We have long struggled with Wifi in our home. There are a few elements working against us: 1) We have 3.5 levels and a lot of space to cover. 2) Part of that space is an excavated portion of the basement where nary a wifi signal can penetrate. 3) Part of our space is a main floor office which, for reasons unknown, is wifi Bermuda Triangle 4) We need Wifi in our garage for various devices and this exterior area has been difficult to cover as well.
In order to get internet to the nether regions of our home I had previously set up three separate networks (Seriously? How sad that your nerdy friends didn’t rescue you…). The basement & excavated area had a NightHawk X6, the office had its own NPowerLINE Wi-Fi 1000 and the upstairs had a separate NightHawk X8 which also covered the garage. Things mostly worked but the setup made it hard to share printers, seemed to confuse devices (they often switched networks or disconnected altogether), made it hard to lock down the internet (i.e. parental controls) and made certain aspects of home automatic difficult to use if you were on the “wrong” network. I knew I needed to eventually fix the problem (Sonos connect amps with 3 networks? Uh… no) but there was so simple one router solution. I dreamed about having some kind of mesh network but my ability to set one up was much too limited to undertake a project like that. And so I waited. Until one day…
…Netgear released the Orbi. Billed as a “mesh network” system (slightly misleading) the Orbi consists of a Router base and satellite nodes. The base establishes a link with each satellite and they create a relatively seamless “mesh” network (it’s a hub and spoke system but as far as your devices are concerned it’s all the same big network).
I opted for the 3 node system which is billed as covering 8,000 square feet (I don’t have nearly that much space, but you can’t have too much Internet, I say). I positioned the base in our mechanical room next to our cable modem- that was the easy part since I didn’t really have a location choice. However, you have to position the satellites within reach of the base so I had a few placement mishaps on that end. Eventually I ended up with a node in the basement by the excavated areas, one on the main floor across from the office (inside the office was a disaster) and another in the center of the upstairs (in a bedroom).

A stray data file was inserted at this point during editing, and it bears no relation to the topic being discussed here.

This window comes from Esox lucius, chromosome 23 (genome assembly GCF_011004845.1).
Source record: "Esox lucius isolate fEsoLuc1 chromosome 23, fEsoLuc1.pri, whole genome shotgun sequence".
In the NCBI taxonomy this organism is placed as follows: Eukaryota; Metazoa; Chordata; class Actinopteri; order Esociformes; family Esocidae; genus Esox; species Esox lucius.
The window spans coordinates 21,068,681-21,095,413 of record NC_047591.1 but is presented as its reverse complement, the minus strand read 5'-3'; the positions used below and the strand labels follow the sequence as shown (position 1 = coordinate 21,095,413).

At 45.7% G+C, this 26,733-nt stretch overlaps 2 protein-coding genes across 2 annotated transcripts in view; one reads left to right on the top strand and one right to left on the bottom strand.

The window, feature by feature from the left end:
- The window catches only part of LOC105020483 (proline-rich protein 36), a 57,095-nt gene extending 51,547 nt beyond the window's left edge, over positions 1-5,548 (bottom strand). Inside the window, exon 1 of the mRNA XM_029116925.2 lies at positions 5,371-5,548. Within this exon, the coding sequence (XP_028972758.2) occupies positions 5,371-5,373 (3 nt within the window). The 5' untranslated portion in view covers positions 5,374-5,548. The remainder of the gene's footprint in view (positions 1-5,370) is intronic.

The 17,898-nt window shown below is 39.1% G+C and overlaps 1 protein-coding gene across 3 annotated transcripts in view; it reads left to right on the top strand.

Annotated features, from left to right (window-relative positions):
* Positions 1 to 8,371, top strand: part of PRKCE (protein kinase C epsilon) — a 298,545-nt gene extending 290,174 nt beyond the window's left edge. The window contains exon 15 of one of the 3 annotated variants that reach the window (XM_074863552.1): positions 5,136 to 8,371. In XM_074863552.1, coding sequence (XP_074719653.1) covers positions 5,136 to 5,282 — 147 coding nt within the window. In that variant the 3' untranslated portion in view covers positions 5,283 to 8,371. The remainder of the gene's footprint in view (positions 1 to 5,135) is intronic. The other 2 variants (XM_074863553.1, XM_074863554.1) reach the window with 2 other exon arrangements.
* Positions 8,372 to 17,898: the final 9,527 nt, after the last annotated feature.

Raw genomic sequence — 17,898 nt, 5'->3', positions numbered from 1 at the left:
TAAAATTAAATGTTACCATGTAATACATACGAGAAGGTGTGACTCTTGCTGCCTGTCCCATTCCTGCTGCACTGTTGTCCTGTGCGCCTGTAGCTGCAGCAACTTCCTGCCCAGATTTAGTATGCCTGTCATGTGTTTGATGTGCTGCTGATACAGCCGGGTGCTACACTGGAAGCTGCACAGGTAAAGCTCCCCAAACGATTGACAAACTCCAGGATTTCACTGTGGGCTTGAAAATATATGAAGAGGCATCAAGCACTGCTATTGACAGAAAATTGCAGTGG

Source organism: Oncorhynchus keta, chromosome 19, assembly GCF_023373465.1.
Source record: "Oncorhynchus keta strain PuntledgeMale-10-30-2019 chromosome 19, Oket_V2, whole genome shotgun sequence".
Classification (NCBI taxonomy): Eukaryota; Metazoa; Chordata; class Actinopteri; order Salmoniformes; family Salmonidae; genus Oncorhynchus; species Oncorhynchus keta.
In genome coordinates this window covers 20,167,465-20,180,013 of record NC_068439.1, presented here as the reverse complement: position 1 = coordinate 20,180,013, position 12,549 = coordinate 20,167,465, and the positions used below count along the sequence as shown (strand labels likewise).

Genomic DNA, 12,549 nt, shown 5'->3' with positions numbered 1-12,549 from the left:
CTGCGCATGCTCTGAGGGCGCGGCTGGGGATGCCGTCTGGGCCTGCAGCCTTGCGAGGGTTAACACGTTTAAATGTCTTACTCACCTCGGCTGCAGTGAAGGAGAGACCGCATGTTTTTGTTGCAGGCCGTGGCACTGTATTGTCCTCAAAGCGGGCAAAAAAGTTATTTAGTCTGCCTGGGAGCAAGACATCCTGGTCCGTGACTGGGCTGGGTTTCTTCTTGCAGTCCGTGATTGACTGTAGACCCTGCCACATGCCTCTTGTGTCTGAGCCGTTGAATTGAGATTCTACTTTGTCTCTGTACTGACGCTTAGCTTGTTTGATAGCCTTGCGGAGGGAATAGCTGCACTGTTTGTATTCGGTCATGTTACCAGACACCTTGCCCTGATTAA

Side note: Our network “infrastructure” was a complete mess (“So wait- you have a router plugged into a switch that goes into another router and then into your modem?”). When I installed the Orbi I took the opportunity to organize and simplify things quite a bit.
I spent a lot of time wandering around making sure that every nook and cranny of the house had acceptable internet. Speeds are much faster now and, based on a few days of use, much more reliable / stable. We may benefit from an additional satellite in the future (it looks like people are using up to four satellites) but I think for now we’re covered (nerd pun!).
We were hoping to implement Disney’s Circle, which was offered with the Orbi system. However, there is an Orbi firmware issue and the current stable version is not compatible with Circle. No word on when that will be remedied. It’s really too bad because the Netgear parental controls aren’t great (they suck). That being said we can still use the Orbi app to turn internet access to devices on an off which seems like it will be useful.
Overall, I’m pretty happy with the Orbi system and feel like it’s been a great (and desperately required) upgrade. Hopefully it’s smooth sailing from here on out.
Update: 4/13/2018 – Having now had the Orbi system for a week I can say that computer connections periodically drop for no apparent reason. I’m wondering if it has something to do with the computers switching to a different satellite. It may also be an issue related to Parental Controls that I tried to set up (it was a mess- I turned them off but I’m wondering if I left something misconfigured). Such hassles.
Overall: 8/10 (dropped connections)
Update: 5/23/2018 – The Orbi system has turned into a bit of a liability. Nodes randomly lose base connection and Internet. Devices attached to the network are randomly booted. Internet speeds are wildly inconsistent. I can’t find documentation or information to remedy these situations. I think we’re moving back to our old routers. Sigh.
Overall: 4/10 (suckville)